Kenya is one of the leading exporters of black tea to the world. The country exports its tea to many countries, many of which are leading tea-consuming countries, including Pakistan, the UK, Sudan, Egypt, Russia, and Iran. As per the East African Tea Trade Association (EATTA), in 2021, the top 10 markets for tea exports accounted for 89% of the total volume shipped out of the country. The top 10 buyers of Kenya’s tea, except the UK, registered an increase in volumes of imported tea from the country making it a bumper year for Kenya’s tea exports. In 2021, Kenya recorded a 13% YoY increase in export value, reaching USD 1.20 billion. Even the export volumes recorded a YoY increase of 7.16% compared to the previous year, despite a fall in tea exports relative to 2020.
Even though the overall tea production during 2021 fell, the average auction price for Kenyan tea remained unchanged at USD 2.02 during the first 10 months of 2021, allowing Kenyan tea to remain competitive in the global market. Furthermore, the strong dollar against the shilling (Kenya’s domestic currency) increased the export earnings for farmers. A change in price trend was seen in the Mombasa auction held in the last week of January, as tea prices hit a four-year high. According to EATTA, one kg of tea averaged USD 2.65, recording a WoW increase of 3.77%. The price increase was driven by the growing demand for black tea in the global market, especially among the leading tea-consuming countries.
Pakistan has emerged as one of the strongest countries at the Mombasa tea auction and kick-started its purchase campaign for 2022. According to the Tea Directorate of Kenya, Pakistan was the leading market for Kenyan tea even in 2021, owning a share of 37.1% of the total Kenyan tea exports. The volume of tea exported to Pakistan recorded a YoY increase of 8.35% from 428 million kg in 2020 to 467 million kg in 2021. The last few years have also shown higher interest in Kenyan tea in emerging markets like Ireland, Finland, the USA, and Ukraine.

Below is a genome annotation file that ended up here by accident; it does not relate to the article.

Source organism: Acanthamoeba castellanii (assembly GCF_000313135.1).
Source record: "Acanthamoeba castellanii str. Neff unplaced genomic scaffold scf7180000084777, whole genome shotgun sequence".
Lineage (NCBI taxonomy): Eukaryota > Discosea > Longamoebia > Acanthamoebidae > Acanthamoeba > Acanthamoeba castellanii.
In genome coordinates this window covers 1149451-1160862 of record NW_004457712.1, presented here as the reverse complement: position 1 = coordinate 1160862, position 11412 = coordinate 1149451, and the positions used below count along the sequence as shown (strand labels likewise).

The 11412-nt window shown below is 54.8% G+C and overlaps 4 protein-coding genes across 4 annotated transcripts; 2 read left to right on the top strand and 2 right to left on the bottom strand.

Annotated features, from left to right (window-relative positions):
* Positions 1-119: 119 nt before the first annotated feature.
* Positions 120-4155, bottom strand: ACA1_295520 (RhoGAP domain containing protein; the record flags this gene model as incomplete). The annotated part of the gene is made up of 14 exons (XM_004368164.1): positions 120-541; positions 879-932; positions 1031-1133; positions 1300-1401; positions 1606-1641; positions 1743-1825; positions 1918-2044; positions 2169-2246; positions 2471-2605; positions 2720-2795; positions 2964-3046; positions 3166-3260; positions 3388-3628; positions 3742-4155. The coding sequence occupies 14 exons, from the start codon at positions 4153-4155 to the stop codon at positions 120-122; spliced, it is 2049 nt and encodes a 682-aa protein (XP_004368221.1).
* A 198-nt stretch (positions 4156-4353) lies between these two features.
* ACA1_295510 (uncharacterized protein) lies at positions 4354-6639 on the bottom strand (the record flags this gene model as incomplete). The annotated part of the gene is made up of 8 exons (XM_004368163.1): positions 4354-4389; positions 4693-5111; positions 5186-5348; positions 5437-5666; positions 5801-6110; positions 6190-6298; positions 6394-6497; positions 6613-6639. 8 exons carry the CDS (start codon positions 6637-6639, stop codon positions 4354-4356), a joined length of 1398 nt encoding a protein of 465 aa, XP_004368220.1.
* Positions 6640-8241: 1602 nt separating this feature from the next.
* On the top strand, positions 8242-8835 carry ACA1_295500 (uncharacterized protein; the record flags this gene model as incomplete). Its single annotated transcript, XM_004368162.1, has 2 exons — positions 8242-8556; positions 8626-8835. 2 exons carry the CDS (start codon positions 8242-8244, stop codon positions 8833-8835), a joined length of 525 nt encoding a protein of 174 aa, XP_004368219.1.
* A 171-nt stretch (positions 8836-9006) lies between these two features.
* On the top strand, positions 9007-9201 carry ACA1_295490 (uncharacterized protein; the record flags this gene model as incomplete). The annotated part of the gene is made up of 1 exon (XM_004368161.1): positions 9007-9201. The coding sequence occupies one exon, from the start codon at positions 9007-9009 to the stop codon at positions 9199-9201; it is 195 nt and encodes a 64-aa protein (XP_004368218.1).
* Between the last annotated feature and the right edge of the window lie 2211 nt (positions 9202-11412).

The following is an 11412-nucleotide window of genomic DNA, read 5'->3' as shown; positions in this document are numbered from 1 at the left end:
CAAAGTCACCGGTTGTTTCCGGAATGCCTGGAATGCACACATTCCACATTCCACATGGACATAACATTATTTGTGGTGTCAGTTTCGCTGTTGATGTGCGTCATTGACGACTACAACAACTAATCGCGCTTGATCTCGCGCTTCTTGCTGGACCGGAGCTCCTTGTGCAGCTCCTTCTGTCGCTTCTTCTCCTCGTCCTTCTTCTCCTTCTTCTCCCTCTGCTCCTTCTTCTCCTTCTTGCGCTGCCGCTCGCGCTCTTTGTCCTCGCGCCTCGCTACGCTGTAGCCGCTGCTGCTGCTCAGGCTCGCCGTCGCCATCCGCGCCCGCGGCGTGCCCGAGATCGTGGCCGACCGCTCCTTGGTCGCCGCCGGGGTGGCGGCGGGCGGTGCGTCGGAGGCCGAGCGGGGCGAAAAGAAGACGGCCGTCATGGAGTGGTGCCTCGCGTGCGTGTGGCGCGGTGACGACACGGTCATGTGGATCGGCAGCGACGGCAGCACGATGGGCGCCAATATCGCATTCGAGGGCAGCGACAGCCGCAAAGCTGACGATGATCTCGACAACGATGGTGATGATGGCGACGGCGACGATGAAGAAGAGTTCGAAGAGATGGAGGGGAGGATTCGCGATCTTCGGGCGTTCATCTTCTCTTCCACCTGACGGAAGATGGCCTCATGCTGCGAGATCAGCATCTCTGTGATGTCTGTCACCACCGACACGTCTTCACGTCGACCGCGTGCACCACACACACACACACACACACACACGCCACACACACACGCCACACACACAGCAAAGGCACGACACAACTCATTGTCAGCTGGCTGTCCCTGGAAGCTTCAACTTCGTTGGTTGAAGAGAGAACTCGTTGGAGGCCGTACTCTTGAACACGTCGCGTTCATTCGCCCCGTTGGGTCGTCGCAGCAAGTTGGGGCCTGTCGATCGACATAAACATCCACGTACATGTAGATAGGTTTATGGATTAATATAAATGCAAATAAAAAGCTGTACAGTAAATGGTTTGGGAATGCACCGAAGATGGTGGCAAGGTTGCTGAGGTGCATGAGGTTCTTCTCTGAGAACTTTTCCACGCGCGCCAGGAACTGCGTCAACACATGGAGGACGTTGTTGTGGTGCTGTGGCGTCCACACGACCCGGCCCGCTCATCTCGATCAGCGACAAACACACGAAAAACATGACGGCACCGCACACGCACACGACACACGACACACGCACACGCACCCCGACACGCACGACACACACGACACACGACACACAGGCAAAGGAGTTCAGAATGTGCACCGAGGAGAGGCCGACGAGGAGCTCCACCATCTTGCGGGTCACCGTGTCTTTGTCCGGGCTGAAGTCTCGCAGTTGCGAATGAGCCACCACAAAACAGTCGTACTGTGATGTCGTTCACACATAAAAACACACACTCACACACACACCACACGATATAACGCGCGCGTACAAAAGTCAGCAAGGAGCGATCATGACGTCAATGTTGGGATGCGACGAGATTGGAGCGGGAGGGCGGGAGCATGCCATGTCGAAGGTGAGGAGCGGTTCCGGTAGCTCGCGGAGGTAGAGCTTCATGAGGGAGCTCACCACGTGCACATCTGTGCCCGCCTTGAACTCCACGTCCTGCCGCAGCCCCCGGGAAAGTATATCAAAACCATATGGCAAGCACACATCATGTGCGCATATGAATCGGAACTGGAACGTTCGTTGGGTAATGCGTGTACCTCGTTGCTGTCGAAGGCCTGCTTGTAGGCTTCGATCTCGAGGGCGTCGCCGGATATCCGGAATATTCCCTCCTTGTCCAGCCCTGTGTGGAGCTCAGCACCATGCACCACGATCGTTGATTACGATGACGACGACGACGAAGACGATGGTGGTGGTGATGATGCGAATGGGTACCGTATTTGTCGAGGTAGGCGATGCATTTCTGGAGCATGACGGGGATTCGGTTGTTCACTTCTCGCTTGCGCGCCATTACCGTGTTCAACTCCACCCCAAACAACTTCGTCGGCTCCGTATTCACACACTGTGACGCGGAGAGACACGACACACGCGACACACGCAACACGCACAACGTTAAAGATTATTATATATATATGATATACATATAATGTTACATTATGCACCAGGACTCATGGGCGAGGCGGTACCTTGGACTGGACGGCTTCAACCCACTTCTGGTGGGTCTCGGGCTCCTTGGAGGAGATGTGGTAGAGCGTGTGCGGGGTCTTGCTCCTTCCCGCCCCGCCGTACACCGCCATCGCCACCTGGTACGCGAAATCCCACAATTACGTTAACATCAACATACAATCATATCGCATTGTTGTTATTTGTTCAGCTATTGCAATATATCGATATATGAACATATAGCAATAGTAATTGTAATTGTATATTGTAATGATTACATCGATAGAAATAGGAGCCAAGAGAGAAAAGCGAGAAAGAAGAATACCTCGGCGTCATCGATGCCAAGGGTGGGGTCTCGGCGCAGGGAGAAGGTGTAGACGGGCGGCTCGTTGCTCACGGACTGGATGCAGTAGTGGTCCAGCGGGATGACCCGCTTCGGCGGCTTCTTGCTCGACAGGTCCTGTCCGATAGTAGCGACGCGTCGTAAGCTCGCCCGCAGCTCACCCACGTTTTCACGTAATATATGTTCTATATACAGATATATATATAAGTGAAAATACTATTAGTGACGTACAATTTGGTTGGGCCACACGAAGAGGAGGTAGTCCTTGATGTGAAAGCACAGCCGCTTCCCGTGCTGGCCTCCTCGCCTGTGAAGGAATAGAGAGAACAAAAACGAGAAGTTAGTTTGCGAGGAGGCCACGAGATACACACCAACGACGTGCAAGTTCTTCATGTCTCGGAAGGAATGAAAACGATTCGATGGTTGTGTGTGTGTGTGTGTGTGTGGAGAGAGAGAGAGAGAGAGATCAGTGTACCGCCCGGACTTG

Kenya’s tea industry is pushing encouraging sales of their local tea to more global markets globally to increase their export volumes. The Kenya Tea Development Agency (KTDA) is confident that the tea prices will improve even more in the coming year alongside the tea exports. In addition to this, KTDA is also planning to promote local consumption of Kenyan tea as the domestic consumption volume has been low in the last few months. During the first 10 months of 2021, the local consumption stood at 31.03 million kg, down from 33.69 million kg during the same period in 2020. If all goes well, the outlook for Kenya’s tea industry in 2022 is positive, as it continues to offer a flavourful pot of tea at competitive prices to many countries in the world.